browse words by letter
a b c d e f g h i j k l m n o p q r s t u v w x y z
cry

more about cry

cry


  4  definitions  found 
 
  From  Webster's  Revised  Unabridged  Dictionary  (1913)  [web1913]: 
 
  Cry  \Cry\  (kr[imac]),  v.  i.  [imp.  &  p.  p.  {Cried}  (kr[imac]d); 
  p.  pr  &  vb  n.  {Crying}.]  [F.  crier,  cf  L.  quiritare  to 
  raise  a  plaintive  cry,  scream,  shriek,  perh.  fr  queri  to 
  complain;  cf  Skr.  cvas  to  pant,  hiss,  sigh.  Cf  {Quarrel}  a 
  brawl,  {Querulous}.] 
  1.  To  make  a  loud  call  or  cry;  to  call  or  exclaim  vehemently 
  or  earnestly;  to  shout;  to  vociferate;  to  proclaim;  to 
  pray;  to  implore. 
 
  And  about  the  ninth  hour,  Jesus  cried  with  a  loud 
  voice.  --  Matt. 
  xxvii.  46. 
 
  Clapping  their  hands,  and  crying  with  loud  voice. 
  --Shak. 
 
  Hear  the  voice  of  my  supplications  when  I  cry  unto 
  thee.  --  Ps  xxviii. 
  2. 
 
  The  voice  of  him  that  crieth  in  the  wilderness, 
  Prepare  ye  the  way  of  the  Lord.  --Is.  xl  3. 
 
  Some  cried  after  him  to  return.  --Bunyan. 
 
  2.  To  utter  lamentations;  to  lament  audibly;  to  express  pain, 
  grief,  or  distress,  by  weeping  and  sobbing;  to  shed  tears; 
  to  bawl,  as  a  child. 
 
  Ye  shall  cry  for  sorrow  of  heart.  --Is.  lxv.  14. 
 
  I  could  find  it  in  my  heart  to  disgrace  my  man's 
  apparel  and  to  cry  like  a  woman.  --Shak.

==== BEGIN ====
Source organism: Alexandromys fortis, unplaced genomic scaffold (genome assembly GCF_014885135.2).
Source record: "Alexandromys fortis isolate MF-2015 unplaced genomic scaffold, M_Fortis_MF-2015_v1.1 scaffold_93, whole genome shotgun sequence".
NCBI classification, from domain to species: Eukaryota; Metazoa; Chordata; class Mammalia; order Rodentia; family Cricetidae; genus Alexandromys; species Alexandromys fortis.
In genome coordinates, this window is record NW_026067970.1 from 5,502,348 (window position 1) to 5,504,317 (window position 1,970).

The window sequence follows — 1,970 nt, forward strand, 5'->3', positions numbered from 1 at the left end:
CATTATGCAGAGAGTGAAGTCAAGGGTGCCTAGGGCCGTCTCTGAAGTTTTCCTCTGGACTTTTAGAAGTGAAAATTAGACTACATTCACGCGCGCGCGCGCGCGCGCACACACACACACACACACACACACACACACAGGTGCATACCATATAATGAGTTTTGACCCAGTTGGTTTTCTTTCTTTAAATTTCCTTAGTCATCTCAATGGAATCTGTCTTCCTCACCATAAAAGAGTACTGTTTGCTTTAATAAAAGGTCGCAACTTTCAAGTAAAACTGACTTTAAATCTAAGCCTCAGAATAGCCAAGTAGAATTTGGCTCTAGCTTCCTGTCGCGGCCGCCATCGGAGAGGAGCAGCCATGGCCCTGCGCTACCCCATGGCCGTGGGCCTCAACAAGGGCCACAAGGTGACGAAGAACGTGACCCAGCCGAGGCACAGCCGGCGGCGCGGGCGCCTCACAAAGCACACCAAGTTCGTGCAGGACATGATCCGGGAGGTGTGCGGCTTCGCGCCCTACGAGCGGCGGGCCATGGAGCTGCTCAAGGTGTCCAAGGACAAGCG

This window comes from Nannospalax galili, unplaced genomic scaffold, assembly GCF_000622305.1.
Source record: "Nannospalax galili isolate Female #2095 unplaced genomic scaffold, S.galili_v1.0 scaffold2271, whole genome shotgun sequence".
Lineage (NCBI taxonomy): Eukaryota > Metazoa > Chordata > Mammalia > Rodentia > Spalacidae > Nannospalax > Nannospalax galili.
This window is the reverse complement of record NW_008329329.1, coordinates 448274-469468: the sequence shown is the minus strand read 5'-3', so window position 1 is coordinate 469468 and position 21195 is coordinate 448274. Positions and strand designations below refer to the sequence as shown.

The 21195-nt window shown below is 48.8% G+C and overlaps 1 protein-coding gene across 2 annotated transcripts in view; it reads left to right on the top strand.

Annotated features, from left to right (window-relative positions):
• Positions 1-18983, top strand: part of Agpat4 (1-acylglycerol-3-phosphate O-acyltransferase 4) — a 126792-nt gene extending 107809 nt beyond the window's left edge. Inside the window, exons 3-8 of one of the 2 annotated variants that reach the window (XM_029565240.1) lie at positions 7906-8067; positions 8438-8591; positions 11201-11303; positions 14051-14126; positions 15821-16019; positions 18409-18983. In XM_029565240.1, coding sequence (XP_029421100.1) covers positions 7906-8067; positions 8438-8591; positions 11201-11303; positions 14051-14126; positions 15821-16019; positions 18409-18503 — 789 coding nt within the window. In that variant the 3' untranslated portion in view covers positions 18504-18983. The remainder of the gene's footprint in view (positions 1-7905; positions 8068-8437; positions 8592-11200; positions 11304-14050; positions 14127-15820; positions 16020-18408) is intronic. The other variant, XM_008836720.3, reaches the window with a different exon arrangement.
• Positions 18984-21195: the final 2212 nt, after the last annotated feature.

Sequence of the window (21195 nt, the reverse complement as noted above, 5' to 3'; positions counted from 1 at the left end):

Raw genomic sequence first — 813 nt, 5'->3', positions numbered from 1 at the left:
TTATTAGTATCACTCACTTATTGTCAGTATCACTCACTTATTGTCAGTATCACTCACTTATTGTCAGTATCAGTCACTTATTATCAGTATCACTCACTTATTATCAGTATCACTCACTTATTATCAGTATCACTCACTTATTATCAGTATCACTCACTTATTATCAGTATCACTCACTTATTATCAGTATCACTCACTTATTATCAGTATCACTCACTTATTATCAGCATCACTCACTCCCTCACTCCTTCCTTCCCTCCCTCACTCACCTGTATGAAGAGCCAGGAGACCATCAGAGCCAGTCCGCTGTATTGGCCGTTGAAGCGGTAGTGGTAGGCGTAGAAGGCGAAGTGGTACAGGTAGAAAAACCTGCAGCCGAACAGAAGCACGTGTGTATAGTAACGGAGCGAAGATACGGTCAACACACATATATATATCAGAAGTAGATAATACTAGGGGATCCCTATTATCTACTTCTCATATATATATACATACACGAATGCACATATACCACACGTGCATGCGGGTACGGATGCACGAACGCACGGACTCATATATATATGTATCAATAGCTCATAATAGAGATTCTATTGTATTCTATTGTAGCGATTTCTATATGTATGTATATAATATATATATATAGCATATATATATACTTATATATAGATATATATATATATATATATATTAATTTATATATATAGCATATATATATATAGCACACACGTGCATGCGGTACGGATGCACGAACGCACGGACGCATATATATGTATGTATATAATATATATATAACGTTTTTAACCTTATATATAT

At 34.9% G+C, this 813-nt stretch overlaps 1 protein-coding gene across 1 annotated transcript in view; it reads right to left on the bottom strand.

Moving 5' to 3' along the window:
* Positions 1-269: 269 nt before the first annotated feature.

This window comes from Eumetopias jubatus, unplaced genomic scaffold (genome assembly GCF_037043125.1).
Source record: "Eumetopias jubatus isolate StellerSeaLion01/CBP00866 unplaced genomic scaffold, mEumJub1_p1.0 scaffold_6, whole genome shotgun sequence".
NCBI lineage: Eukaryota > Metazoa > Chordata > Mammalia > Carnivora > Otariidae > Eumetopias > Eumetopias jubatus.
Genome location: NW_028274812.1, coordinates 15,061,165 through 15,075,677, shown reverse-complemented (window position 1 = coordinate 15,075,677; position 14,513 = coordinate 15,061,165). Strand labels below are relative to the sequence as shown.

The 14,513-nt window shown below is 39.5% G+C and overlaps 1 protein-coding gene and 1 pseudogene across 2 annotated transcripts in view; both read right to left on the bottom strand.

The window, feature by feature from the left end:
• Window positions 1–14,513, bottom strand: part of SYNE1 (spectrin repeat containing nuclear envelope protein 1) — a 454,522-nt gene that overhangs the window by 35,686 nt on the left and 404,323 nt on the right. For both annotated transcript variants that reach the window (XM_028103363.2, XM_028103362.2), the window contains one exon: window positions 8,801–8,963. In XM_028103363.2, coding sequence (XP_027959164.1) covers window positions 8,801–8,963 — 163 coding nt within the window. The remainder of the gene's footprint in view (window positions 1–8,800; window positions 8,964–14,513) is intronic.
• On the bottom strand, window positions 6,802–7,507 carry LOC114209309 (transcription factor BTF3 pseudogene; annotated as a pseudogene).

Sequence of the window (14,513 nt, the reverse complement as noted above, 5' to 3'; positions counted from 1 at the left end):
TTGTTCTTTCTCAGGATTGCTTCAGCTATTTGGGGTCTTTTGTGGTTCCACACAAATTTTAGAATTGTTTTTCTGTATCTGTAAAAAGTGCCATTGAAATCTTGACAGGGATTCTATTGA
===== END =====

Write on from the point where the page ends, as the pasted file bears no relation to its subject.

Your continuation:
3.  To  utter  inarticulate  sounds,  as  animals. 
 
  The  young  ravens  which  cry.  --Ps.  cxlvii 
  9. 
 
  In  a  cowslip's  bell  I  lie  There  I  couch  when  owls  do 
  cry.  --Shak. 
 
  {To  cry  on}  or  {upon},  to  call  upon  the  name  of  to  beseech. 
  ``No  longer  on  Saint  Denis  will  we  cry.''  --Shak. 
 
  {To  cry  out}. 
  a  To  exclaim;  to  vociferate;  to  scream;  to  clamor. 
  b  To  complain  loudly;  to  lament. 
 
  {To  cry  out  against},  to  complain  loudly  of  to  censure;  to 
  blame. 
 
  {To  cry  out  on}  or  {upon},  to  denounce;  to  censure.  ``Cries 
  out  upon  abuses.''  --Shak. 
 
  {To  cry  to},  to  call  on  in  prayer;  to  implore. 
 
  {To  cry  you  mercy},  to  beg  your  pardon.  ``I  cry  you  mercy, 
  madam;  was  it  you?''  --Shak. 
 
  From  Webster's  Revised  Unabridged  Dictionary  (1913)  [web1913]: 
 
  Cry  \Cry\  (kr?),  n.;  pl  {Cries}  (kr?z).  [F.  cri,  fr  crier  to 
  cry.  See  {Cry},  v.  i.  ] 
  1.  A  loud  utterance;  especially,  the  inarticulate  sound 
  produced  by  one  of  the  lower  animals;  as  the  cry  of 
  hounds;  the  cry  of  wolves.  --Milton. 
 
  2.  Outcry;  clamor;  tumult;  popular  demand. 
 
  Again  that  cry  was  found  to  have  been  as 
  unreasonable  as  ever.  --Macaulay. 
 
  3.  Any  expression  of  grief,  distress,  etc.,  accompanied  with 
  tears  or  sobs;  a  loud  sound,  uttered  in  lamentation. 
 
  There  shall  be  a  great  cry  throughout  all  the  land. 
  --Ex.  xi  6. 
 
  An  infant  crying  in  the  night,  An  infant  crying  for 
  the  light;  And  with  no  language  but  a  cry. 
  --Tennyson. 
 
  4.  Loud  expression  of  triumph  or  wonder  or  of  popular 
  acclamation  or  favor.  --Swift. 
 
  The  cry  went  once  on  thee.  --Shak. 
 
  5.  Importunate  supplication. 
 
  O,  the  most  piteous  cry  of  the  poor  souls.  --Shak. 
 
  6.  Public  advertisement  by  outcry;  proclamation,  as  by 
  hawkers  of  their  wares. 
 
  The  street  cries  of  London.  --Mayhew. 
 
  7.  Common  report;  fame. 
 
  The  cry  goes  that  you  shall  marry  her  --Shak. 
 
  8.  A  word  or  phrase  caught  up  by  a  party  or  faction  and 
  repeated  for  effect;  as  the  party  cry  of  the  Tories. 
 
  All  now  depends  upon  a  good  cry.  --Beaconsfield.